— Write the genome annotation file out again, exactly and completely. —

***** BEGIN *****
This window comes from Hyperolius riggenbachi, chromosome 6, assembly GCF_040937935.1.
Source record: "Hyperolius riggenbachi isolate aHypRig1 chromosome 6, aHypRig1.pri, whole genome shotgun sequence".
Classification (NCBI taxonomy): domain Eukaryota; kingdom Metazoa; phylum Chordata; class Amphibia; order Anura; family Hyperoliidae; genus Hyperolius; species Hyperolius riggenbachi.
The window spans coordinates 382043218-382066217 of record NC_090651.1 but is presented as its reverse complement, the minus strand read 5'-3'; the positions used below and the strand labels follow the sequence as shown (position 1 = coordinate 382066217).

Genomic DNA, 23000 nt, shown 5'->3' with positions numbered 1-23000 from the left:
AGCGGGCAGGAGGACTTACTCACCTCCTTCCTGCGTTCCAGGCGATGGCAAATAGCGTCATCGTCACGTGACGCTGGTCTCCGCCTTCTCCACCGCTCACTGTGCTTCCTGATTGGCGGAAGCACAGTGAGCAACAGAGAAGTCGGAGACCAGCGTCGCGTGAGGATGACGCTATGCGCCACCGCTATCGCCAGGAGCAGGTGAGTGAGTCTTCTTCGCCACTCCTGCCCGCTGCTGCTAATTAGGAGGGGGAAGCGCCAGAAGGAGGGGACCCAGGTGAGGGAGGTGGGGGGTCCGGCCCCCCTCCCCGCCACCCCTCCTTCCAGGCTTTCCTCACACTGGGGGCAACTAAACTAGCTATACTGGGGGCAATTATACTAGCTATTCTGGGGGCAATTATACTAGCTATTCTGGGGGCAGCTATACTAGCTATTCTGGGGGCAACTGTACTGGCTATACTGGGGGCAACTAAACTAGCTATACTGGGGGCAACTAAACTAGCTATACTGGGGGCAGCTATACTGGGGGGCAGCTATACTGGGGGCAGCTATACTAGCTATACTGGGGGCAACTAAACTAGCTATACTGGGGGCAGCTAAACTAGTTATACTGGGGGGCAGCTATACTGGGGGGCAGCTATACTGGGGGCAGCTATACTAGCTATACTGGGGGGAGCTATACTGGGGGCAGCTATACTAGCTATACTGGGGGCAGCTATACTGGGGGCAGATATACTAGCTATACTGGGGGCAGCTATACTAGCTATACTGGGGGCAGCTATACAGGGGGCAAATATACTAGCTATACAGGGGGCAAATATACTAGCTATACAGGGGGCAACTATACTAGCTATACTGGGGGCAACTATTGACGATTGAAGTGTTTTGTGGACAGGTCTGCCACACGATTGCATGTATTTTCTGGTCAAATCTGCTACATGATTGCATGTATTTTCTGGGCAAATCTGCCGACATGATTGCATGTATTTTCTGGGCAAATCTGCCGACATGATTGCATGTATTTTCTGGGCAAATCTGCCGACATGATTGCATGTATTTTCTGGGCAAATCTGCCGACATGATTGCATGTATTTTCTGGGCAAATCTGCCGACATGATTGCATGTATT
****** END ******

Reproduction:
This window comes from Hyperolius riggenbachi, chromosome 6, assembly GCF_040937935.1.
Source record: "Hyperolius riggenbachi isolate aHypRig1 chromosome 6, aHypRig1.pri, whole genome shotgun sequence".
Classification (NCBI taxonomy): domain Eukaryota; kingdom Metazoa; phylum Chordata; class Amphibia; order Anura; family Hyperoliidae; genus Hyperolius; species Hyperolius riggenbachi.
The window spans coordinates 382043218-382066217 of record NC_090651.1 but is presented as its reverse complement, the minus strand read 5'-3'; the positions used below and the strand labels follow the sequence as shown (position 1 = coordinate 382066217).

Genomic DNA, 23000 nt, shown 5'->3' with positions numbered 1-23000 from the left:
AGCGGGCAGGAGGACTTACTCACCTCCTTCCTGCGTTCCAGGCGATGGCAAATAGCGTCATCGTCACGTGACGCTGGTCTCCGCCTTCTCCACCGCTCACTGTGCTTCCTGATTGGCGGAAGCACAGTGAGCAACAGAGAAGTCGGAGACCAGCGTCGCGTGAGGATGACGCTATGCGCCACCGCTATCGCCAGGAGCAGGTGAGTGAGTCTTCTTCGCCACTCCTGCCCGCTGCTGCTAATTAGGAGGGGGAAGCGCCAGAAGGAGGGGACCCAGGTGAGGGAGGTGGGGGGTCCGGCCCCCCTCCCCGCCACCCCTCCTTCCAGGCTTTCCTCACACTGGGGGCAACTAAACTAGCTATACTGGGGGCAATTATACTAGCTATTCTGGGGGCAATTATACTAGCTATTCTGGGGGCAGCTATACTAGCTATTCTGGGGGCAACTGTACTGGCTATACTGGGGGCAACTAAACTAGCTATACTGGGGGCAACTAAACTAGCTATACTGGGGGCAGCTATACTGGGGGGCAGCTATACTGGGGGCAGCTATACTAGCTATACTGGGGGCAACTAAACTAGCTATACTGGGGGCAGCTAAACTAGTTATACTGGGGGGCAGCTATACTGGGGGGCAGCTATACTGGGGGCAGCTATACTAGCTATACTGGGGGGAGCTATACTGGGGGCAGCTATACTAGCTATACTGGGGGCAGCTATACTGGGGGCAGATATACTAGCTATACTGGGGGCAGCTATACTAGCTATACTGGGGGCAGCTATACAGGGGGCAAATATACTAGCTATACAGGGGGCAAATATACTAGCTATACAGGGGGCAACTATACTAGCTATACTGGGGGCAACTATTGACGATTGAAGTGTTTTGTGGACAGGTCTGCCACACGATTGCATGTATTTTCTGGTCAAATCTGCTACATGATTGCATGTATTTTCTGGGCAAATCTGCCGACATGATTGCATGTATTTTCTGGGCAAATCTGCCGACATGATTGCATGTATTTTCTGGGCAAATCTGCCGACATGATTGCATGTATTTTCTGGGCAAATCTGCCGACATGATTGCATGTATTTTCTGGGCAAATCTGCCGACATGATTGCATGTATT